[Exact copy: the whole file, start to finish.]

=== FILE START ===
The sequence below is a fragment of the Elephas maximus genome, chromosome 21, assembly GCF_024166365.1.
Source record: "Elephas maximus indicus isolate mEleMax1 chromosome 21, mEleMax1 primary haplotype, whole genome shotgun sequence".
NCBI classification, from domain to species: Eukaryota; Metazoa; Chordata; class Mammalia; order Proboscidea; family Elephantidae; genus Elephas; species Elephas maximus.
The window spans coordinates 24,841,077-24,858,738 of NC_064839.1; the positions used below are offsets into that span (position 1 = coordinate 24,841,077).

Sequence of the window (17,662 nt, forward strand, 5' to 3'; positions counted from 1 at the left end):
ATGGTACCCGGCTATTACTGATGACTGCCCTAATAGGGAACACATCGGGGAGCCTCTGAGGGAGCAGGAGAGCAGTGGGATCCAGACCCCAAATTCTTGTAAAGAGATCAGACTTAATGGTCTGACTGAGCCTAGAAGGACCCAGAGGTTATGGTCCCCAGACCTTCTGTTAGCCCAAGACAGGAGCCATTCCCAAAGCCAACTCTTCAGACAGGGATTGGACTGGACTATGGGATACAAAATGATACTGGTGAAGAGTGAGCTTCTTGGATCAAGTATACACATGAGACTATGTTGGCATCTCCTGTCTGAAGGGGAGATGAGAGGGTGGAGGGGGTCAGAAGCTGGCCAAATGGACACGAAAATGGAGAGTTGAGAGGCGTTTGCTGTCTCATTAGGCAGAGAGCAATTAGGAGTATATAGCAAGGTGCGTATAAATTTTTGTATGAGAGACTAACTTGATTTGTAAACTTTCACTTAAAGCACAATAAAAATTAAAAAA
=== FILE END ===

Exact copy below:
The sequence below is a fragment of the Elephas maximus genome, chromosome 21, assembly GCF_024166365.1.
Source record: "Elephas maximus indicus isolate mEleMax1 chromosome 21, mEleMax1 primary haplotype, whole genome shotgun sequence".
NCBI classification, from domain to species: Eukaryota; Metazoa; Chordata; class Mammalia; order Proboscidea; family Elephantidae; genus Elephas; species Elephas maximus.
The window spans coordinates 24,841,077-24,858,738 of NC_064839.1; the positions used below are offsets into that span (position 1 = coordinate 24,841,077).

Sequence of the window (17,662 nt, forward strand, 5' to 3'; positions counted from 1 at the left end):
ATGGTACCCGGCTATTACTGATGACTGCCCTAATAGGGAACACATCGGGGAGCCTCTGAGGGAGCAGGAGAGCAGTGGGATCCAGACCCCAAATTCTTGTAAAGAGATCAGACTTAATGGTCTGACTGAGCCTAGAAGGACCCAGAGGTTATGGTCCCCAGACCTTCTGTTAGCCCAAGACAGGAGCCATTCCCAAAGCCAACTCTTCAGACAGGGATTGGACTGGACTATGGGATACAAAATGATACTGGTGAAGAGTGAGCTTCTTGGATCAAGTATACACATGAGACTATGTTGGCATCTCCTGTCTGAAGGGGAGATGAGAGGGTGGAGGGGGTCAGAAGCTGGCCAAATGGACACGAAAATGGAGAGTTGAGAGGCGTTTGCTGTCTCATTAGGCAGAGAGCAATTAGGAGTATATAGCAAGGTGCGTATAAATTTTTGTATGAGAGACTAACTTGATTTGTAAACTTTCACTTAAAGCACAATAAAAATTAAAAAA